With bulbs forcing through, birds are already starting to nest in the southeast, we’ve already changed up two peanut bird feeders for another good use… nesting materials!

    Any kind of feeder with wide openings works well. Because peanuts are still mighty beneficial to birds, using an extra suet cage is ideal for offering materials.Lots of uses for peanut bird feeders

    Here’s one of the cool things about backyard birding. Not too much is cut in stone so to speak. You needn’t buy a full-fledged peanut bird feeder to offer peanuts, nor a complete nesting material kit to offer the materials. Here’s a cool recycled 3-in-1 feeder that perfect for suet, peanuts, nesting material or even fruit in summer. Just be creative and see what works best for your birds!Double Suet Feeder works for peanuts, nesting material and fruit in summer.

    That same spring feeder offers peanuts, suet, nest material, and yes… fruit in summer. Oh yeah, and the nesting materials? You can do this one yourself! Cats or dogs? Save their hair (not such a good idea if fluffy or fido has been treated with flea & tick medication). Decorative mosses are another favorite, sphagnum or sheet moss, Spanish moss, coco fibers from old plant liners too. Just be sure they’re clean. Feathers are coveted as well for some species’ nests. Again, just be sure thee have been sanitized, and use light or natural colors in the mix.

    Vow to do more with peanut bird fedeers this yearRecently cruising one of the video platforms, a big retailer’s video came up about nesting material. With lots of video views, “how dead wrong” is what came to mind. Cardinals don’t use those shelves, they nest in trees or shrubs. But I guess if you have no trees or shrubs they might use one? And they don’t use that cotton stuff either. Weed stems, twigs, bark, grasses and leaves are what make up cardinal nests in these parts… come on!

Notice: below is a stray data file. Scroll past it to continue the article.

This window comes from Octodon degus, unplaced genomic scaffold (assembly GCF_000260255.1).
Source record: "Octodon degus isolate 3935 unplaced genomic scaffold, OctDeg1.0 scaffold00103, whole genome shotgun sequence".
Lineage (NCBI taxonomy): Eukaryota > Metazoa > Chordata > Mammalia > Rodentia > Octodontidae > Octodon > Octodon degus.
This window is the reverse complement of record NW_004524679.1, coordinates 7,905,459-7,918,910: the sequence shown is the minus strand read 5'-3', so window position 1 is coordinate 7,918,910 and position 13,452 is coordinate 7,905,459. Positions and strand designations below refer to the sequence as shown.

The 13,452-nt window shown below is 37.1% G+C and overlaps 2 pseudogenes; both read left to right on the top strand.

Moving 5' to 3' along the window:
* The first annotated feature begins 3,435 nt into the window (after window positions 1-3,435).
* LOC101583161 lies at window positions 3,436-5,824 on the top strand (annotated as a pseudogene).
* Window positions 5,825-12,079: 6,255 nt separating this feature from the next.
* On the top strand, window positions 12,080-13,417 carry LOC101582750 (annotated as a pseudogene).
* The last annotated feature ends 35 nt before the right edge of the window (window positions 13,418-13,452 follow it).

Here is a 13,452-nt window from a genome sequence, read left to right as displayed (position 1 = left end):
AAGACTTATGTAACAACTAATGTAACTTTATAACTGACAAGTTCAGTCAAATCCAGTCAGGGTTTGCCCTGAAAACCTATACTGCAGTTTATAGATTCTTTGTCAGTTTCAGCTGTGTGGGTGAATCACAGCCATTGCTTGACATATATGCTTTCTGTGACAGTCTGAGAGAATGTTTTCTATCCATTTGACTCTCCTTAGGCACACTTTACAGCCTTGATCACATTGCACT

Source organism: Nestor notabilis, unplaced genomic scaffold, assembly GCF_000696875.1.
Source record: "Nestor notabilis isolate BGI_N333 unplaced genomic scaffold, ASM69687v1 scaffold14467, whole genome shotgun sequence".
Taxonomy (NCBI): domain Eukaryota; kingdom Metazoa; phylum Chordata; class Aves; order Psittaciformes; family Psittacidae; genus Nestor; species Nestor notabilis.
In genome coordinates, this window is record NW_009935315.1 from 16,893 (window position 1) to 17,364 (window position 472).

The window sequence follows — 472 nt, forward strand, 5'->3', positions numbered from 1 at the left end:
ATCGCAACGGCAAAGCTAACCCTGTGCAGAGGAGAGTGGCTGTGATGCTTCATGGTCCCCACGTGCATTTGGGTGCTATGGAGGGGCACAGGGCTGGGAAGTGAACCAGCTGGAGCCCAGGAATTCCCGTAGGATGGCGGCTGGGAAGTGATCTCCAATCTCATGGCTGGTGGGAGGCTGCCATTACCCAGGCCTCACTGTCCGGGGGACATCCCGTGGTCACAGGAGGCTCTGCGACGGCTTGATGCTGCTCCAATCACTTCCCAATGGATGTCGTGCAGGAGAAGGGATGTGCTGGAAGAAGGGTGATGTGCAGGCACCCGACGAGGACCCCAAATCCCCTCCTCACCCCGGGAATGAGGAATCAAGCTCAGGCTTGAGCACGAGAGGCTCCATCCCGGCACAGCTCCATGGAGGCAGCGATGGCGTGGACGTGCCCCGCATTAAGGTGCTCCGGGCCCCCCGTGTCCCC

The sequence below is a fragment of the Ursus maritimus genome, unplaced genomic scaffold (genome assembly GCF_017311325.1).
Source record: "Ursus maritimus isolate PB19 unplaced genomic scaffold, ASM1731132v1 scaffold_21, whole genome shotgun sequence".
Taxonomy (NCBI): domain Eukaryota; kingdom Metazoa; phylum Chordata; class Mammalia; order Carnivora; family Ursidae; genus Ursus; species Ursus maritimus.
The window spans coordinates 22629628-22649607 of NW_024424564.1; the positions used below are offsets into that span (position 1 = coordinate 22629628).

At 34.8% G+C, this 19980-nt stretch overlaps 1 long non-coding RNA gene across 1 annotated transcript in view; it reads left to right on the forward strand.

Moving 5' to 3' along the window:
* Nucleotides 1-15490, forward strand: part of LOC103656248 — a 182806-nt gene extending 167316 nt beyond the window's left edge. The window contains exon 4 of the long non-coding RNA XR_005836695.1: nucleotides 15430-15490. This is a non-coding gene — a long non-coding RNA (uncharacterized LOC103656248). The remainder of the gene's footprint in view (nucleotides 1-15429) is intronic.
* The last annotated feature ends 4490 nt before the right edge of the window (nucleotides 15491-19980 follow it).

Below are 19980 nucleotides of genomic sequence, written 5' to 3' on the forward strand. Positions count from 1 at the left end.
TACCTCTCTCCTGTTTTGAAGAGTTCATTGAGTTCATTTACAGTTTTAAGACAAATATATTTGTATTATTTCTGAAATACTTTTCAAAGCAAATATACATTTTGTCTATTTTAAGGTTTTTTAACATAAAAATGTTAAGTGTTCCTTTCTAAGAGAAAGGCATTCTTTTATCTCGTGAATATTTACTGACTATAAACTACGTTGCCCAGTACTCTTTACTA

• Bird Accessories,  Bird Nesting Materials,  Fruit Bird Feeder,  Nesting Material,  Suet Feeders,  Uncategorized

    be ready for the season with homemade nesting materials

    Gathering nesting materials now will encourage nest building this season around your yard.The cold weather of winter leaves behind some clues for us (if we look) from the previous busy season of the avian world. Simply look up and take notice. Barren-looking trees with their foliage stripped will reveal the nests of several species, and what they’ve used for nesting materials.

    Large, messy nests are usually the work of squirrels, while a smaller nest consisting of twigs and grasses may be that of a Cardinal, Blue Jay, or Mockingbird. An even smaller nest with tightly woven plant fibers, maybe even some milkweed or thistle down still attached would be the work of an American Goldfinch. You’d have to search a bit harder to find nests from Bluebirds, Chickadees, or Nuthatches, as these birds nest in cavities or birdhouses. You can easily encourage nest building around your place this season by offering nesting materials before the season actually starts. Although there are many cool kinds of materials and holders available, this is most definitely a “do-it-yourselfer”!

    Start by gathering nesting materials now. Feathers and pet hair are preferred by Chickadees, while decorative mosses (Spanish, Sphagnum, and that thin, curly straw-like stuff) might be used by many species mentioned above. Bright cotton yarns add a nice touch too, as variety is the spice of life. Although I’ve always heard that dryer lint is a good one… our local birds have never touched it when previously offered. Stay away from plastics, fishing line, and the like. These can get tangled around nestlings or their legs, proving to be hazardous, and sometimes fatal.

    Now, what to put your nesting materials in? That part is simple! A standard suet cage works perfectly, as do the mesh produce bags from the grocery store (the kind apples come in). The Suet and Fruit Feeders often work well for nesting materials tooSpring Feeder shown here is just that, meant for fruit or suet. We’ve found whole peanuts and our nesting materials work great in them too. Talk about versatility! Put a mixture of materials in several holders and hang them from branches around your yard where the birds will see them. Do pull some materials through to get started, but don’t pack them in too tightly. Birds need to be able to pull them out fairly easily, and should the rain saturate the nesting material, it will dry quickly if air can flow through it. So start gathering… and here’s to many successful broods this season!